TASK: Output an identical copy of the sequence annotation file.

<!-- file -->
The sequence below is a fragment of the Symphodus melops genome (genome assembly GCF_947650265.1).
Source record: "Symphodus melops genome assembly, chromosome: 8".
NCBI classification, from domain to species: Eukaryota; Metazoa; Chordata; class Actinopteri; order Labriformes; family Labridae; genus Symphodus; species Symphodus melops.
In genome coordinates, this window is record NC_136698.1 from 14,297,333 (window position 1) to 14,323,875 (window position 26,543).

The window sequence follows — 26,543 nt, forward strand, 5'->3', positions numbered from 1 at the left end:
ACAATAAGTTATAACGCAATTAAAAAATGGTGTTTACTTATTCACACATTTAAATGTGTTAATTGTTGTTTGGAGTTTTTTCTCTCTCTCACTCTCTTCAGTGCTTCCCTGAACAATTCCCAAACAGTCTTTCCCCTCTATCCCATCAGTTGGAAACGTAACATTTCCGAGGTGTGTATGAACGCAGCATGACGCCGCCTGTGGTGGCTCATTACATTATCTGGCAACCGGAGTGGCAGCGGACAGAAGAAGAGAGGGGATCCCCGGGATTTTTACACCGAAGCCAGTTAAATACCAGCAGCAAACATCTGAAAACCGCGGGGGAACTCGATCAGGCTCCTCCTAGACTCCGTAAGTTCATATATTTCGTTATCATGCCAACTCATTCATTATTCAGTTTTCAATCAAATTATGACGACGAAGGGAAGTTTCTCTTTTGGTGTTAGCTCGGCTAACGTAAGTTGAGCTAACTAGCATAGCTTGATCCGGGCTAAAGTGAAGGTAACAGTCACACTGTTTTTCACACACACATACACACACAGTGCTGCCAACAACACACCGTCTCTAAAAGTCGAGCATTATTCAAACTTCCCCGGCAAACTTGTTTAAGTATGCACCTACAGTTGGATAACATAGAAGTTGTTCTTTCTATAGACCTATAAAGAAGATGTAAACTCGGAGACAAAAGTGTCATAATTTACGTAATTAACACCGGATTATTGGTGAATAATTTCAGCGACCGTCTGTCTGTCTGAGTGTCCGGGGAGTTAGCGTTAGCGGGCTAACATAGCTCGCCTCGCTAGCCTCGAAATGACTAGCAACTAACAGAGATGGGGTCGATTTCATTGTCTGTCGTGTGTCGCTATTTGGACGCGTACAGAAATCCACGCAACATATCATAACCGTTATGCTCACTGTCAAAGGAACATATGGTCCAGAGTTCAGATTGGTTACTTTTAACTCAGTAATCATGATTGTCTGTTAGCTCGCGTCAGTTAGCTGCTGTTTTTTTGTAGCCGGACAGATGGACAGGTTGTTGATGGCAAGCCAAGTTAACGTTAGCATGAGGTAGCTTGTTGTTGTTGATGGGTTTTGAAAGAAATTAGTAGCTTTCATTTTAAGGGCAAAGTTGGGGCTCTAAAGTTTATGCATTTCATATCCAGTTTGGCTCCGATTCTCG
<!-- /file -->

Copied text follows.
The sequence below is a fragment of the Symphodus melops genome (genome assembly GCF_947650265.1).
Source record: "Symphodus melops genome assembly, chromosome: 8".
NCBI classification, from domain to species: Eukaryota; Metazoa; Chordata; class Actinopteri; order Labriformes; family Labridae; genus Symphodus; species Symphodus melops.
In genome coordinates, this window is record NC_136698.1 from 14,297,333 (window position 1) to 14,323,875 (window position 26,543).

The window sequence follows — 26,543 nt, forward strand, 5'->3', positions numbered from 1 at the left end:
ACAATAAGTTATAACGCAATTAAAAAATGGTGTTTACTTATTCACACATTTAAATGTGTTAATTGTTGTTTGGAGTTTTTTCTCTCTCTCACTCTCTTCAGTGCTTCCCTGAACAATTCCCAAACAGTCTTTCCCCTCTATCCCATCAGTTGGAAACGTAACATTTCCGAGGTGTGTATGAACGCAGCATGACGCCGCCTGTGGTGGCTCATTACATTATCTGGCAACCGGAGTGGCAGCGGACAGAAGAAGAGAGGGGATCCCCGGGATTTTTACACCGAAGCCAGTTAAATACCAGCAGCAAACATCTGAAAACCGCGGGGGAACTCGATCAGGCTCCTCCTAGACTCCGTAAGTTCATATATTTCGTTATCATGCCAACTCATTCATTATTCAGTTTTCAATCAAATTATGACGACGAAGGGAAGTTTCTCTTTTGGTGTTAGCTCGGCTAACGTAAGTTGAGCTAACTAGCATAGCTTGATCCGGGCTAAAGTGAAGGTAACAGTCACACTGTTTTTCACACACACATACACACACAGTGCTGCCAACAACACACCGTCTCTAAAAGTCGAGCATTATTCAAACTTCCCCGGCAAACTTGTTTAAGTATGCACCTACAGTTGGATAACATAGAAGTTGTTCTTTCTATAGACCTATAAAGAAGATGTAAACTCGGAGACAAAAGTGTCATAATTTACGTAATTAACACCGGATTATTGGTGAATAATTTCAGCGACCGTCTGTCTGTCTGAGTGTCCGGGGAGTTAGCGTTAGCGGGCTAACATAGCTCGCCTCGCTAGCCTCGAAATGACTAGCAACTAACAGAGATGGGGTCGATTTCATTGTCTGTCGTGTGTCGCTATTTGGACGCGTACAGAAATCCACGCAACATATCATAACCGTTATGCTCACTGTCAAAGGAACATATGGTCCAGAGTTCAGATTGGTTACTTTTAACTCAGTAATCATGATTGTCTGTTAGCTCGCGTCAGTTAGCTGCTGTTTTTTTGTAGCCGGACAGATGGACAGGTTGTTGATGGCAAGCCAAGTTAACGTTAGCATGAGGTAGCTTGTTGTTGTTGATGGGTTTTGAAAGAAATTAGTAGCTTTCATTTTAAGGGCAAAGTTGGGGCTCTAAAGTTTATGCATTTCATATCCAGTTTGGCTCCGATTCTCG